Amniotic Growth Factor induced bone formation in a mouse ex-vivo model
Bamashmous, Abdullah Othman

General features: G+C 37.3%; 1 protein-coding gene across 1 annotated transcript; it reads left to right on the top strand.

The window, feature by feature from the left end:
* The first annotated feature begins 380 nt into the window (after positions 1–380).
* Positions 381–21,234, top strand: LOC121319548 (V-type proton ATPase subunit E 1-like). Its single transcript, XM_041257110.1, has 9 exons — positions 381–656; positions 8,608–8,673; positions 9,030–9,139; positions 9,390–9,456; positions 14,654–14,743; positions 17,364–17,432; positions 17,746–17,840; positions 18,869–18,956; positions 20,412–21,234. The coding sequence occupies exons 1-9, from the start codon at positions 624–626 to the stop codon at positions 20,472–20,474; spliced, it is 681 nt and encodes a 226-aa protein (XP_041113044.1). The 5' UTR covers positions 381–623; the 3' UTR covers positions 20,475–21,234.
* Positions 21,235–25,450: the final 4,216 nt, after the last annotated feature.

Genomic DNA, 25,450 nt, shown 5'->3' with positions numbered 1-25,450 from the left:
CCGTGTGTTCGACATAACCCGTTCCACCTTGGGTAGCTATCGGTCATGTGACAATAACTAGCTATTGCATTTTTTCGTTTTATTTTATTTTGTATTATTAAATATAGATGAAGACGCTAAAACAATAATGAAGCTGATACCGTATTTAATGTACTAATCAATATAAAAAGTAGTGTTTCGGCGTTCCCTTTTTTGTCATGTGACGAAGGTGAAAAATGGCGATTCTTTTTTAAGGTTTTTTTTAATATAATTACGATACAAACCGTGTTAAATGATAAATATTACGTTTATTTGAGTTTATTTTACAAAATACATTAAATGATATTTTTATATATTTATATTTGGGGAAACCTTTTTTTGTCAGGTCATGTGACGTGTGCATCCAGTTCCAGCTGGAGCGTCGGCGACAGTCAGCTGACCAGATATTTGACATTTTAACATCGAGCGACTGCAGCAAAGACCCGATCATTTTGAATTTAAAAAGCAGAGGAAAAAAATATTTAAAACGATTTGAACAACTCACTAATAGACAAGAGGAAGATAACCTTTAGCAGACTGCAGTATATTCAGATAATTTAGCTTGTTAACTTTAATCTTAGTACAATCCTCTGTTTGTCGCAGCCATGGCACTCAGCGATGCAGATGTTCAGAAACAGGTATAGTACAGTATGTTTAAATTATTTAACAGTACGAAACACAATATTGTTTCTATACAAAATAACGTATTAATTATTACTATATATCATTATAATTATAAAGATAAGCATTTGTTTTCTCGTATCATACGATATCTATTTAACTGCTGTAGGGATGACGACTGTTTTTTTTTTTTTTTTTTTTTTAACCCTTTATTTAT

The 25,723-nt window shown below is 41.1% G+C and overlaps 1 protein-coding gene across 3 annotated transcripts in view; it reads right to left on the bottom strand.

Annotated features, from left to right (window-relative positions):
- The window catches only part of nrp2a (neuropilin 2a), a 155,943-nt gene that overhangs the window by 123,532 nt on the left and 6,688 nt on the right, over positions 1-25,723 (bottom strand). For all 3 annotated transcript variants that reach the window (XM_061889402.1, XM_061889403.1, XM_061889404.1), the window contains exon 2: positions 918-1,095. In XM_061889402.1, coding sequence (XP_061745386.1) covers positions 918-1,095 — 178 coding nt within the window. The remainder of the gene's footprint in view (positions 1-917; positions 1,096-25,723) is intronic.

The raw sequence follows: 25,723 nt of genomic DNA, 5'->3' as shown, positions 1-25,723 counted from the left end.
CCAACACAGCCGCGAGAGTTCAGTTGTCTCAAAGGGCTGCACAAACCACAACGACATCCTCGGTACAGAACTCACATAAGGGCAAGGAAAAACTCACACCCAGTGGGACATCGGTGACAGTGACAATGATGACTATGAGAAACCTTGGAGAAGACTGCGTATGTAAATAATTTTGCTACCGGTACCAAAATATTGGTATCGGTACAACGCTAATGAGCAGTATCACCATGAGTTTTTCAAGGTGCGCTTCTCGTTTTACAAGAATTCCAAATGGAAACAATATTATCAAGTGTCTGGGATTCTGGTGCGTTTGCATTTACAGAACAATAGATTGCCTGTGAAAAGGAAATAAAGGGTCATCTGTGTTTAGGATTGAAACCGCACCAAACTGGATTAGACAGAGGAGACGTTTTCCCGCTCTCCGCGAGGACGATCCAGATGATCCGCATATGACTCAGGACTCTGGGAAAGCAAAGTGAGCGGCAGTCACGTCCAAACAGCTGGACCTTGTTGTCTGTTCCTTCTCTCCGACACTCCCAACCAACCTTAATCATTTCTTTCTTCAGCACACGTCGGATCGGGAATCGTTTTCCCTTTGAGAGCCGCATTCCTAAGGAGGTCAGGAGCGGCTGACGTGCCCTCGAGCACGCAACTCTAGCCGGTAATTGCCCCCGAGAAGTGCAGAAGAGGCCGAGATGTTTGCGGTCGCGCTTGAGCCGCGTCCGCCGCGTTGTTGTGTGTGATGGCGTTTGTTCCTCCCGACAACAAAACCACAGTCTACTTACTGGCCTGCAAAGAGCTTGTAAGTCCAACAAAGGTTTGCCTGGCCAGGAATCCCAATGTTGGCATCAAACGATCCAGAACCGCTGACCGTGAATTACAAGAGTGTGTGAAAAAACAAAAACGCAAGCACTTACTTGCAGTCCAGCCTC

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BACKGROUND: Cells, growth factors and scaffold are the 3 fundamental factors currently proposed necessary for tissue regeneration. The use of these components has to be orchestrated precisely for ideal functional tissue formation. Growth factors enhance cellular activities that may lead to angiogenesis, cell proliferation and extracellular matrix biosynthesis. Due to the complexity of biochemical reactions a single growth factor may have limited effect. In order to explore a mixed profile of growth factors, a new biomaterial containing multiple growth factors derived from human Amniotic Membrane was chosen to compare with a known single growth factor (rhPDGF-BB). AIM: To compare the potential for enhanced bone formation by a morselized amniotic membrane suspension (AmnioSpark) with a known single cytokine PDGF-BB (GEM21,Lynch) under ex-vivo calvaria culture conditions. MATERIALS AND METHODS: 45 Calvaria from 7-9 day neonatal CD-1 mice were surgically harvested under sterile conditions. The calvaria were split through the mid sagittal suture to create 90 test specimens. A 2mm diameter critical size defect was created by biopsy punch thru the center of each calvarial specimen. This defect was bridged with a non-crosslinked type I collagen membrane of the same diameter to act as a scaffold. To compare AmnioSpark (AGF) potential for tissue regeneration against a known single cytokine PDGF-BB, the calvarial specimen were divided into six experimental groups: 1) Defect only, 2) Defect + scaffold, 3) Defect + scaffold + a single dose of (rhPDGF-BB ) a known bone stimulant, 4) Defect + Scaffold + 4 doses (day 0,3,5,7) of ( rhPDGF-BB), 5) Defect + scaffold + a single dose of (AGF) and 6) Defect + scaffold + 4 doses (day 0,3,5,7) of (AGF). Each test group had (N=5). A unique static tissue culture method was used with DMEM medium supplemented with ascorbic acid (150 ug/ml) and bovine serum albumin (5 mg/ml) without fetal calf serum to enhance bone formation for up to 7 weeks. Culture medium was changed every 2 days after day 3 and the harvested media was used for the following analyses: A) Alkaline phosphatase (ALP) as an osteoblastic activity indicator, and B) Tartrate Resistant Acid phosphatase (TRAP) as an osteoclastic bone remodeling activity indicator1. Macro photography and Scanning electron microscope (SEM) image analysis at different magnifications was performed to evaluate surface conditions. Histological analysis was performed with light microscope images on standard 4 um sections using H&E, Tri chrome, Picrosirius red and a fluorescence stain for RUNX2 as an osteoblast marker. RESULTS: With a single dose of test material ALP activity in the AGF group was significantly higher at 5 and 7 days. In addition ALP activity was significantly higher compared to all groups for up to 3 weeks post-application in the multiple dose AGF group (P<0.05). In contrast there was a dramatic decline in ALP in all other groups within the first week. TRAP activity was not detectable in any group. SEM images showed that osteoblast like cells accumulated and new tissue formation occurred over the surface of the scaffold obliterating the defect/membrane interface at 21 days with the AGF stimulus while in the PDGF-BB group the scaffold was still distinguishable from surrounding bone with no new tissue formation or cell migration . Histologic images confirmed an organized distribution of cells along the surface of the scaffold and new bone formation around the periphery of the defect in the AGF group (FIG42), while no bone formation or cell migration occurred in PDGF-BB group (FIG 35-38). Further diagnostic stains confirmed the presence of active osteoblasts (RUNX2)and the production of collagens I and II ( Masson Tri Chrome and PSR). CONCLUSION: Our results indicate that growth factors from amniotic extract (AGF) have the potential to enhance calvarial bone regeneration under an ex-vivo culture condition. These findings suggest that AGF could be a candidate for use as a new type of therapeutic material for regenerative medicine.